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Blog 235: 3 Powerful Leadership Traits – Part 1

Updated: Dec 13, 2022

I was talking with a client a few weeks ago and the topic of humility and leadership came up. It gave me cause for some thought about the traits I would use to describe humility in leadership. When we think of traits leaders typically exhibit, many come to mind—including strength, charisma, enthusiasm, and vision. One important component is often overlooked: humility.

Let me be VERY clear. Being humble doesn’t mean being weak, soft, bumbling or unclear. The virtue of humble leadership makes it very different from the top-down leadership styles we have been given to consume in our popular culture. Simply, humble leaders don’t make for good screen-plays. I am sure there is research to support it but my observations of wonderful leaders are that they get better employee engagement and higher levels of performance from people because they focus on others in a truly compassionate way and they are open to feedback.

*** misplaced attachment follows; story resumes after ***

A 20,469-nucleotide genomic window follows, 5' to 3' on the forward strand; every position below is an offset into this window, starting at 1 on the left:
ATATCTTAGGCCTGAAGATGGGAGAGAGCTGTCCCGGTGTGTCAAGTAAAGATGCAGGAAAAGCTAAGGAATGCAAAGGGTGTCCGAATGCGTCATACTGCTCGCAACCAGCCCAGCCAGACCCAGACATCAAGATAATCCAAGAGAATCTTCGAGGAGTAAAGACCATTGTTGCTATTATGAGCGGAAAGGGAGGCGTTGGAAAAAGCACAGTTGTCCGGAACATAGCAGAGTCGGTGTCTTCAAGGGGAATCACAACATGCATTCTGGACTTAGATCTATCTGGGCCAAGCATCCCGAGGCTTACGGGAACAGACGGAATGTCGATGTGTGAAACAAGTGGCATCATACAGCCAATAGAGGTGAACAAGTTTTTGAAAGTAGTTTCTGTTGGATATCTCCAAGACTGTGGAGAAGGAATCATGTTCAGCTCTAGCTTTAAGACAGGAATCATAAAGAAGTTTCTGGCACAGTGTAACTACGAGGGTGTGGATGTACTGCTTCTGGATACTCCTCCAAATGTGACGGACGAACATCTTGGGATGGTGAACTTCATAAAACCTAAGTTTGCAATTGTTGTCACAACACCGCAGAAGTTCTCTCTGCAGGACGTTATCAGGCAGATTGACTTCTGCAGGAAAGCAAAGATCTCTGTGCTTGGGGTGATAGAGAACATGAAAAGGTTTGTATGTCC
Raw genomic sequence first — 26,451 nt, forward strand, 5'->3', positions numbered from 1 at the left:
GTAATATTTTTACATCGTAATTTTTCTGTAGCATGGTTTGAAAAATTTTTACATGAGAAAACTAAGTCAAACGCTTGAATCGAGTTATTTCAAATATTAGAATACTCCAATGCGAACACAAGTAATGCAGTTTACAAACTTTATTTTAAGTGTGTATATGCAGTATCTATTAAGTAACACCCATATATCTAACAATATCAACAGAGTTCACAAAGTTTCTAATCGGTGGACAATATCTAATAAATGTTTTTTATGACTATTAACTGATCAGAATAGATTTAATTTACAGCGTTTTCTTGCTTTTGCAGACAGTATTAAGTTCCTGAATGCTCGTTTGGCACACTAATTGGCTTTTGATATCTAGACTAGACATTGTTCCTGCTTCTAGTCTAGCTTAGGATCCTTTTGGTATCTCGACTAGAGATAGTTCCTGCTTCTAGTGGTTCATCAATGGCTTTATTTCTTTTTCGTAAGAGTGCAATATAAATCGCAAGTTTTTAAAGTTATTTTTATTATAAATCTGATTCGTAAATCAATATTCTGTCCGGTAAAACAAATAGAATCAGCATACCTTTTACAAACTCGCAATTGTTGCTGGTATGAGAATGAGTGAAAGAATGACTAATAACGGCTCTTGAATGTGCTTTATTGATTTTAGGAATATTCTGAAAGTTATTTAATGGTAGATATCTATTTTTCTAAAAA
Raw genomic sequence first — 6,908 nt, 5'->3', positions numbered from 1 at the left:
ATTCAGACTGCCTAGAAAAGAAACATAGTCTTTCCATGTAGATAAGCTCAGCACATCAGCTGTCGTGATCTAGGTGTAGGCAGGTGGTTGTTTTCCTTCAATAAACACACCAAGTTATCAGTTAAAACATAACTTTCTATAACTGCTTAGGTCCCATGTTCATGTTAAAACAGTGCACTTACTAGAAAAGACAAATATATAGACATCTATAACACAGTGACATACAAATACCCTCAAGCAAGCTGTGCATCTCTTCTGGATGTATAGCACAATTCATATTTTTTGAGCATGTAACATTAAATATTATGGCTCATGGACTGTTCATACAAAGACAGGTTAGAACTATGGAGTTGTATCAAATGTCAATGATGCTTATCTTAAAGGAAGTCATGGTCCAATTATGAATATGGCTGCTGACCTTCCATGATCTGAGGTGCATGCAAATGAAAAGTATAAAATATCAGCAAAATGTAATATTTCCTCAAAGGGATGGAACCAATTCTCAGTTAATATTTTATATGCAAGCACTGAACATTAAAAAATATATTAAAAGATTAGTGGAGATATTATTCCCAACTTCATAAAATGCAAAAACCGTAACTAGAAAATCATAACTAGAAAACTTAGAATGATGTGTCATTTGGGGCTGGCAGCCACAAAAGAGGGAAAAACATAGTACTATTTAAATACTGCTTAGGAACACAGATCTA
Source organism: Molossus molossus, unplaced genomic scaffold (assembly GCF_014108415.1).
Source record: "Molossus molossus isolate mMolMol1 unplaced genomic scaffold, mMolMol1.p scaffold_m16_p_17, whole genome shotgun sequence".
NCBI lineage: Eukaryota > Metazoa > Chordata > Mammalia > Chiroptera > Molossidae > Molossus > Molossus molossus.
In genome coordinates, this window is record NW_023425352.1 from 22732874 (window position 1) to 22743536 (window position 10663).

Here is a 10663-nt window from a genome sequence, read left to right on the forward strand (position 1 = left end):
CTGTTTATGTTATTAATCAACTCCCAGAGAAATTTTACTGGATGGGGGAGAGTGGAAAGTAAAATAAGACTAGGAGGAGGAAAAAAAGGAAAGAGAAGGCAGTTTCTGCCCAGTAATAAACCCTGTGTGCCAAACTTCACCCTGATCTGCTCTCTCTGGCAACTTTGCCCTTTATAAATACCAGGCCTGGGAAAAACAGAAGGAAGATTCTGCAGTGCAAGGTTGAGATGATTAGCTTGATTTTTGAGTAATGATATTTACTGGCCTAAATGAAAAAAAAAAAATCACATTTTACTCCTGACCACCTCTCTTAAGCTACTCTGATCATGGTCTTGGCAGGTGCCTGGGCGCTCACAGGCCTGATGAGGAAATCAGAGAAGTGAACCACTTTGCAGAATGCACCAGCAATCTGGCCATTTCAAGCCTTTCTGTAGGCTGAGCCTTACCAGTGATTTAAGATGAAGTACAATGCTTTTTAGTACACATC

Here are the first three of six qualities of humble leadership.

Be Open to the Opinions of Others

Humble leaders seek input from others to ensure they have all the facts and are making decisions that are in the best interest of the team. No one person has all the answers. If you think you do, then it’s probably time to reassess. People want to work for people who value their opinions rather than ignore or dismiss them. Effectively humble leaders are comfortable asking for input and can just as easily be decisive when required.

Tend to the Needs of Others

Compassion in looking out for others in a meaningful way to show your care. Remember actions speak louder than words. That doesn’t mean hand-holding, but it does mean caring about the environment in which your team is working and ensuring that they have what they need to do a good job. While intelligence and skill are typically good predictors of team performance, a spirit of caring and compassion for others will put you over the top.

Admit Mistakes

It’s tough to be more vulnerable, transparent and open. Even those who consider themselves humble don’t want to look like they’ve messed up. But, as human beings we all make mistakes. When you’re willing to share your own missteps, and how you dealt with and recovered from them, you earn trust from your team. There is a lot of power in showing that you are not infallible.

Three more will come your way Thursday. Until then, be cool and be humble.

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